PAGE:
Natural Area Project

Between our garden and Evergreen Primary School lies a field which becomes a seasonal wetland during our rainy season. While the area usually dries out during the summer, a recent consultation from  from Melissa Breckenridge of the Pierce County Water Conservation concluded that enhanging the area with natives and continuing to remove invasives could also have a beneficial effect on our garden environment by inviting more beneficial insects and other species to the site.

Amongst the plant species found in and around the site are native rushes, sedges, rose, willow, alder and salal.

We recently were awarded a small grant from the Master Gardener Foundation of Pierce County (MGFPC) Sharon Ballard Community Garden Grant Committee. The grant allots some funds for the purchase of more native plants so that we can continue to enhance the plant diversity around our garden and integrate it with the native plant community.

Invasive Species at our Garden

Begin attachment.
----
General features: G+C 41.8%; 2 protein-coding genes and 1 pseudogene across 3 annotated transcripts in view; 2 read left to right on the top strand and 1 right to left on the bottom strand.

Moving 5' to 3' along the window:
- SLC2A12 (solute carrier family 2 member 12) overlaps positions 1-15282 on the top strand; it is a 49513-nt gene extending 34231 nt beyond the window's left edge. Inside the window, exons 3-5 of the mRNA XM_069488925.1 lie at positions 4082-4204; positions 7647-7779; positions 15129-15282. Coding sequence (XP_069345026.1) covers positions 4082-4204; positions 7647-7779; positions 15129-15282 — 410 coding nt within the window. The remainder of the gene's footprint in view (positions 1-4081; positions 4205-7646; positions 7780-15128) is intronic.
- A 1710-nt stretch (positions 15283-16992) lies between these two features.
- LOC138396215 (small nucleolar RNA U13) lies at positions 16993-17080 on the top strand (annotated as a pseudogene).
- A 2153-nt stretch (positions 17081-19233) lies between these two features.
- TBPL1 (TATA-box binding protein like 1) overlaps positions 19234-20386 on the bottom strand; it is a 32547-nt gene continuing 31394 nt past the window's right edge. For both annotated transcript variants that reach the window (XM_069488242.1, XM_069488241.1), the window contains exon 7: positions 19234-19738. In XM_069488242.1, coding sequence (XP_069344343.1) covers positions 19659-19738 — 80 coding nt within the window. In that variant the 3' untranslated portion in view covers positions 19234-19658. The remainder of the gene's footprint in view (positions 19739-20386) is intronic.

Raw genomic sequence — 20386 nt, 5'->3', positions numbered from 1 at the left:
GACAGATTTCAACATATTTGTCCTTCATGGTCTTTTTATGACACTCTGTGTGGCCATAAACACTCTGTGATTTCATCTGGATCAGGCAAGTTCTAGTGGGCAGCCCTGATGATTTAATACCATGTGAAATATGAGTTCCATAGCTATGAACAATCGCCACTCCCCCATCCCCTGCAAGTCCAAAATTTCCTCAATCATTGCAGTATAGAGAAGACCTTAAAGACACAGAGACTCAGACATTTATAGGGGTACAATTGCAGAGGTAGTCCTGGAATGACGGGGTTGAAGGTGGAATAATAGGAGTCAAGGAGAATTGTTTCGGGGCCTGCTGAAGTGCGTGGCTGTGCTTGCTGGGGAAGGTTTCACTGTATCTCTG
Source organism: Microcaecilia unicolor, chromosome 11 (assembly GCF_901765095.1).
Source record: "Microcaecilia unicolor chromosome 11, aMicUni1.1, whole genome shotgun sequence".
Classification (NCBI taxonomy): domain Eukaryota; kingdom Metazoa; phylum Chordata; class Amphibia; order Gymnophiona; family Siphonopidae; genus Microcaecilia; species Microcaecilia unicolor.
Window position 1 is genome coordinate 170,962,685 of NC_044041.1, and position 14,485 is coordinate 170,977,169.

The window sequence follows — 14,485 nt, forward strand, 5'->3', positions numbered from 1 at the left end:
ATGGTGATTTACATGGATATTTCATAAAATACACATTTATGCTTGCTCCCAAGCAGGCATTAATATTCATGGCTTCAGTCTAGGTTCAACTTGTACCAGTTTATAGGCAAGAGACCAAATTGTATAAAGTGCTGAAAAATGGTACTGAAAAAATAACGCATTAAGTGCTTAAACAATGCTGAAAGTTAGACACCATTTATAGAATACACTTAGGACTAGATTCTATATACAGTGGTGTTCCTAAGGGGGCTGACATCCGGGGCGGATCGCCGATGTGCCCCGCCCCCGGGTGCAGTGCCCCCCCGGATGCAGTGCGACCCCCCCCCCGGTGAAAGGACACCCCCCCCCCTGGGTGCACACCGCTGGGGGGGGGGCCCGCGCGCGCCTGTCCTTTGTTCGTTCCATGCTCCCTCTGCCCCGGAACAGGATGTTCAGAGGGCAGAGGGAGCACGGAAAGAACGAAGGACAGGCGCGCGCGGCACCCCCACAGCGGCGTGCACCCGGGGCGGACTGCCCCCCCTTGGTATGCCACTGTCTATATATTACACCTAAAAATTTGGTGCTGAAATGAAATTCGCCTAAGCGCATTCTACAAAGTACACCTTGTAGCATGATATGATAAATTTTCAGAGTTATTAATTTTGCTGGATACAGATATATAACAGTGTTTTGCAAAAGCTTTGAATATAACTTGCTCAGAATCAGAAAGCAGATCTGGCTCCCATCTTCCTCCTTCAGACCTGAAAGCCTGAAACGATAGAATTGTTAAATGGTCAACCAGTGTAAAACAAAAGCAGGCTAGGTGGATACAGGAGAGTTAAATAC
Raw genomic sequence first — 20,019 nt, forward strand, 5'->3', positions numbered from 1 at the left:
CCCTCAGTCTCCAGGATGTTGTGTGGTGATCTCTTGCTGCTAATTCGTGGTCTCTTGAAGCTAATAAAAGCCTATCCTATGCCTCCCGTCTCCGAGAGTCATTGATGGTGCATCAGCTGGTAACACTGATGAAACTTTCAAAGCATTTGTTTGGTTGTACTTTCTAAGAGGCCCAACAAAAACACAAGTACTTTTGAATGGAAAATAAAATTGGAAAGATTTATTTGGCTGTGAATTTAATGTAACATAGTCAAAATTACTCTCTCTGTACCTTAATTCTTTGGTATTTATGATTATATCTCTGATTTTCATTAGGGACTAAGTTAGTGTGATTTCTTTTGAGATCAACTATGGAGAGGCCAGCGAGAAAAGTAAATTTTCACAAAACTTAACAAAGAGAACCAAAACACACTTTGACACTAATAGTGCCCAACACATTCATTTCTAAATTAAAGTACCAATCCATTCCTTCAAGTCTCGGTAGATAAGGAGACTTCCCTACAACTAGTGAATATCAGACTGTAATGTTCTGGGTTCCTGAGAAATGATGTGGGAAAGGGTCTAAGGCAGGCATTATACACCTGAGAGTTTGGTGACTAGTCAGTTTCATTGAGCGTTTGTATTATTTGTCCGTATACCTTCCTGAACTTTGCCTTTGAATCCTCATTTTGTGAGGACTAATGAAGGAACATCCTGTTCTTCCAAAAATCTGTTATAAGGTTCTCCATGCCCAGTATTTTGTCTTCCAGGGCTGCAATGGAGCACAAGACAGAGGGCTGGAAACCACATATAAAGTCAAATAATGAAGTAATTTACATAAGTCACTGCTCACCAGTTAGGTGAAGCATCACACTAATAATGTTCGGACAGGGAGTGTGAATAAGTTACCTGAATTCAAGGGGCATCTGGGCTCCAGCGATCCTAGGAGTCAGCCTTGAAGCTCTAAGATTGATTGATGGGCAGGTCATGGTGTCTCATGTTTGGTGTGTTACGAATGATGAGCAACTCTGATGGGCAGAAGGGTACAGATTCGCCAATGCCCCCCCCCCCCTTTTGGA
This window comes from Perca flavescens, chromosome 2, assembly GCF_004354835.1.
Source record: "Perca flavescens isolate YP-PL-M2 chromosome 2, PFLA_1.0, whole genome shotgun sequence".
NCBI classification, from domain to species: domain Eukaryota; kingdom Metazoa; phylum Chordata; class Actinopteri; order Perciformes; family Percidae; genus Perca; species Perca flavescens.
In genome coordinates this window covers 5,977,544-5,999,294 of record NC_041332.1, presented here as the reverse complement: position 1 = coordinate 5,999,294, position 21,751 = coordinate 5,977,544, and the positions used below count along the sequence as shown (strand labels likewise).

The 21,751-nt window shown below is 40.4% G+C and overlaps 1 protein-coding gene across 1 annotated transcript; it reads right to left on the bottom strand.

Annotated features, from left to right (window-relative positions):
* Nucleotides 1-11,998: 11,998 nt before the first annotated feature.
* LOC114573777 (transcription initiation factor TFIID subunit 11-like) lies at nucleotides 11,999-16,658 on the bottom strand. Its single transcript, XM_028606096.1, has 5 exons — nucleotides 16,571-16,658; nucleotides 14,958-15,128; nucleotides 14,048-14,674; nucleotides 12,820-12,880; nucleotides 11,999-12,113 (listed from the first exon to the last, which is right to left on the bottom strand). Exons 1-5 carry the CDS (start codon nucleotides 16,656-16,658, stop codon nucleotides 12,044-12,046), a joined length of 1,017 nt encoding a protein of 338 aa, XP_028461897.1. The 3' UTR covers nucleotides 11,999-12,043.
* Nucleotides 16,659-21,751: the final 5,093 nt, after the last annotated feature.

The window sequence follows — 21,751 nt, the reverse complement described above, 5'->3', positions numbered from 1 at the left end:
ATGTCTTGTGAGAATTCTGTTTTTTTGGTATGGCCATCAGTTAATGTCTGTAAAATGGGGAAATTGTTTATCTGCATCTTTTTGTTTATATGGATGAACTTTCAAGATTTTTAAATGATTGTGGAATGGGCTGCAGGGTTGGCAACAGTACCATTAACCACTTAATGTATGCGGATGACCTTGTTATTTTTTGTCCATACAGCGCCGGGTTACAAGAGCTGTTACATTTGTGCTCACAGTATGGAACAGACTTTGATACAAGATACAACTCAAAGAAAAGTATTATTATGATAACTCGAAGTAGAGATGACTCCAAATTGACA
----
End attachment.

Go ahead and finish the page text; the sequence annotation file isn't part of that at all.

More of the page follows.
We have Scotch Broom, Himalayan Blackberry and Poison Hemlock in the garden which require ongoing maintenance and removal.

New members Jontz and Jude with Dan and blackberry and broom roots.

Poison Hemlock in the North Meadow (Center)

Poison hemlock – Conium maculatum is present in a few places north of the compost area. This plant is highly poisonous and should be avoided. Pierce County Noxious Weed Control Board is helping with eradication. The hemlock has been sprayed once this year and the UP School District has has mowed the area. We will continue to monitor and manage this species as seeds can be dormant for ~5 years. Children and pets should avoid the north meadow.

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